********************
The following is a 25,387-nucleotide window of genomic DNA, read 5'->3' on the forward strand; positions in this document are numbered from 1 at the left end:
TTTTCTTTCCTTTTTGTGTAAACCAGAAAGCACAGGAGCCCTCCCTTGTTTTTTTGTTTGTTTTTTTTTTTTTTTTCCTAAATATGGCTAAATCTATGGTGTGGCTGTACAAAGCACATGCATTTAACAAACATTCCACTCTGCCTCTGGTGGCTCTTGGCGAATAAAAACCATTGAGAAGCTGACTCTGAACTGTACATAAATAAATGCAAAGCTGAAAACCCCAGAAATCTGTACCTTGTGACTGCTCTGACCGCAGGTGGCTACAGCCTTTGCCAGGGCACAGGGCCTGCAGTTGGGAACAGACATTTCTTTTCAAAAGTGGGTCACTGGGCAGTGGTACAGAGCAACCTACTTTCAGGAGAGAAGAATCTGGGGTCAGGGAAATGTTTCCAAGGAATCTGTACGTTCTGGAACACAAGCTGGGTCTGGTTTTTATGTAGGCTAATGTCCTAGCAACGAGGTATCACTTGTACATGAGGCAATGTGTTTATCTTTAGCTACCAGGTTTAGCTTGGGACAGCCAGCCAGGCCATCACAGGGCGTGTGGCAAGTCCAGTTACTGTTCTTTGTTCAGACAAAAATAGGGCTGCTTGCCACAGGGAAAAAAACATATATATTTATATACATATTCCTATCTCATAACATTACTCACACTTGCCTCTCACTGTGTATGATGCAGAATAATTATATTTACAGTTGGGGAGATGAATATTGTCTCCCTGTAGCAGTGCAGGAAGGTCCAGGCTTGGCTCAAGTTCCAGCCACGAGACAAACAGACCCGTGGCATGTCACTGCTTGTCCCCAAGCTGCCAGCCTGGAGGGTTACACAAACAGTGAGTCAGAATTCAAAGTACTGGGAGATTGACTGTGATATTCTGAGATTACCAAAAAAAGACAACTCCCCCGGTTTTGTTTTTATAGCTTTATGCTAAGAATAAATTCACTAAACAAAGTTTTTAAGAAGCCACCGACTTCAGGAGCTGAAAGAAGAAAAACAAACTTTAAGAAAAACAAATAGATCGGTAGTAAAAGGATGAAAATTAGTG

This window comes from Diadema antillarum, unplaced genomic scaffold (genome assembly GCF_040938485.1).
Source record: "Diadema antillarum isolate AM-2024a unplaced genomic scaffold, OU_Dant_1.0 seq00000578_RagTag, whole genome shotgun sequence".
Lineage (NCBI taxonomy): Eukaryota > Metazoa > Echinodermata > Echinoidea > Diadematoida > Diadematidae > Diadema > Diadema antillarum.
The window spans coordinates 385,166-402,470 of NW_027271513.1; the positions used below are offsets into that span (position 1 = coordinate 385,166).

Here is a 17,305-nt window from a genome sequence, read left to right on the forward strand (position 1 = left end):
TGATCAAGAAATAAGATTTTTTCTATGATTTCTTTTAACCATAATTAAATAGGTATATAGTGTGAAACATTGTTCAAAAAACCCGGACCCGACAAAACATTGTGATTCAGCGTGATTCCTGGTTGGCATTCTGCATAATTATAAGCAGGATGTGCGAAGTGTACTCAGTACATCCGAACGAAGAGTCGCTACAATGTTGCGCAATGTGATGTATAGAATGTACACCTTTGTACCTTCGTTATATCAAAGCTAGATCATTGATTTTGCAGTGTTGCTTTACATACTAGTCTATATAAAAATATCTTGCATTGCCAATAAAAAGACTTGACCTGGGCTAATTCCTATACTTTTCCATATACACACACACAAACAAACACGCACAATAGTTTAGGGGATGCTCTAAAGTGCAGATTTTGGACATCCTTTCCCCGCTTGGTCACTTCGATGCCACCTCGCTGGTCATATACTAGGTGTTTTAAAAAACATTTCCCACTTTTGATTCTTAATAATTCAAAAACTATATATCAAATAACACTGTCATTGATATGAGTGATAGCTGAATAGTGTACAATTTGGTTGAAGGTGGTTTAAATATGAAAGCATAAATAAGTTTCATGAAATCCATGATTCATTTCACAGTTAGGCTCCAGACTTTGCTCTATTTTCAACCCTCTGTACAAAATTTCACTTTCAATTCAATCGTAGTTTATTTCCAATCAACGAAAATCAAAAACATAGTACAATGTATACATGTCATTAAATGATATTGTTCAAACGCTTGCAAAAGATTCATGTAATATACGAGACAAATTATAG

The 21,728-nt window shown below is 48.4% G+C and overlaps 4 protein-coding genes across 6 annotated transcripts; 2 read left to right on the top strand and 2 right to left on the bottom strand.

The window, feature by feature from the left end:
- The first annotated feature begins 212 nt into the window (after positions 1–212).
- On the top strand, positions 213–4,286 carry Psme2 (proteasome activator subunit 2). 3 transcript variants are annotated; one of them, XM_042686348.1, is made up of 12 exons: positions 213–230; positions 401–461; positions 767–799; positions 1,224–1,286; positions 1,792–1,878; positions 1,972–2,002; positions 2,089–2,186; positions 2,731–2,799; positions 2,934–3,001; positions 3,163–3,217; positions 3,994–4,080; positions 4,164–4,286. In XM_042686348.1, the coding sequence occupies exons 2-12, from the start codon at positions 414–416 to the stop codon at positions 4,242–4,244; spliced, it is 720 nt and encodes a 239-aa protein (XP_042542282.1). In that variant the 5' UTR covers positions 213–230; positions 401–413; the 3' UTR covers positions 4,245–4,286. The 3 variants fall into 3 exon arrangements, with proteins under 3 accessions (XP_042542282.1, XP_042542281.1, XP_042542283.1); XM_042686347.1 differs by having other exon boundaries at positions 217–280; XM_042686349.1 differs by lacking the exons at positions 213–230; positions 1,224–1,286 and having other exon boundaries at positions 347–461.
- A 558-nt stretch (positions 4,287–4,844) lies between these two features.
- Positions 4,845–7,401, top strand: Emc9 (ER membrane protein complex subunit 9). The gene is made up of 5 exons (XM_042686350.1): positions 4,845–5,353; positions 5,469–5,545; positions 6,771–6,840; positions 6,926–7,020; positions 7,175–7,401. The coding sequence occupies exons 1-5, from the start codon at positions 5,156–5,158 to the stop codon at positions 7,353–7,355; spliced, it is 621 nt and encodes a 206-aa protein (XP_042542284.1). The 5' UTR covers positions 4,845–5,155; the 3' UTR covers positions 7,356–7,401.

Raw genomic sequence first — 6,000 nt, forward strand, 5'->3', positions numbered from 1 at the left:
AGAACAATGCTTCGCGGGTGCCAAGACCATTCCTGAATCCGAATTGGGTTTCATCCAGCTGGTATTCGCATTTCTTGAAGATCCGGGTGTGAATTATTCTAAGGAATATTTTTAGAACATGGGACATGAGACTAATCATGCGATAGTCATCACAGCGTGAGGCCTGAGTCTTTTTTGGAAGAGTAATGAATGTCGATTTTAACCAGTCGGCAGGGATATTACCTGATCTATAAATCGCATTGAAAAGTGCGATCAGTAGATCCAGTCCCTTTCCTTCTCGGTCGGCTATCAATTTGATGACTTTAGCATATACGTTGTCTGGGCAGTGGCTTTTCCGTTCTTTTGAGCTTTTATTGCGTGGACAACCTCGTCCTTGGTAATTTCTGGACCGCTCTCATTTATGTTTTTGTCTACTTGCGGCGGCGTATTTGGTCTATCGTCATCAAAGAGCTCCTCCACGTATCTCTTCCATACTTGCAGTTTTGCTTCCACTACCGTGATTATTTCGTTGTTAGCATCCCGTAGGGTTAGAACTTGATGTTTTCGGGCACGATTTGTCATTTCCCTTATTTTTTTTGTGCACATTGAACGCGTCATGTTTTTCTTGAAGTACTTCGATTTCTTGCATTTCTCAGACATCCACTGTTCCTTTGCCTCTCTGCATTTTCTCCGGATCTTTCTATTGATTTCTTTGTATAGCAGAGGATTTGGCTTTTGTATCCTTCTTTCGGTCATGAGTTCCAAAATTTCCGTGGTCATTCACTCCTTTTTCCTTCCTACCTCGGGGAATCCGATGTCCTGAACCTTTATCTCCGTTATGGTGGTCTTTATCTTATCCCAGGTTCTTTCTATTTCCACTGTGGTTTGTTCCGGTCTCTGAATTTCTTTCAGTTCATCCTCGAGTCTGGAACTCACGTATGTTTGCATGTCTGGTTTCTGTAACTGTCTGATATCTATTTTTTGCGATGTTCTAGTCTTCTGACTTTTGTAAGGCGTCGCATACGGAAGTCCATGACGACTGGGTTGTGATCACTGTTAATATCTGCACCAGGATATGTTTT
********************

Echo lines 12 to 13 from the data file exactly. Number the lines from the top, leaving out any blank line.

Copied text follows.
- On the top strand, positions 213–4,286 carry Psme2 (proteasome activator subunit 2). 3 transcript variants are annotated; one of them, XM_042686348.1, is made up of 12 exons: positions 213–230; positions 401–461; positions 767–799; positions 1,224–1,286; positions 1,792–1,878; positions 1,972–2,002; positions 2,089–2,186; positions 2,731–2,799; positions 2,934–3,001; positions 3,163–3,217; positions 3,994–4,080; positions 4,164–4,286. In XM_042686348.1, the coding sequence occupies exons 2-12, from the start codon at positions 414–416 to the stop codon at positions 4,242–4,244; spliced, it is 720 nt and encodes a 239-aa protein (XP_042542282.1). In that variant the 5' UTR covers positions 213–230; positions 401–413; the 3' UTR covers positions 4,245–4,286. The 3 variants fall into 3 exon arrangements, with proteins under 3 accessions (XP_042542282.1, XP_042542281.1, XP_042542283.1); XM_042686347.1 differs by having other exon boundaries at positions 217–280; XM_042686349.1 differs by lacking the exons at positions 213–230; positions 1,224–1,286 and having other exon boundaries at positions 347–461.
- A 558-nt stretch (positions 4,287–4,844) lies between these two features.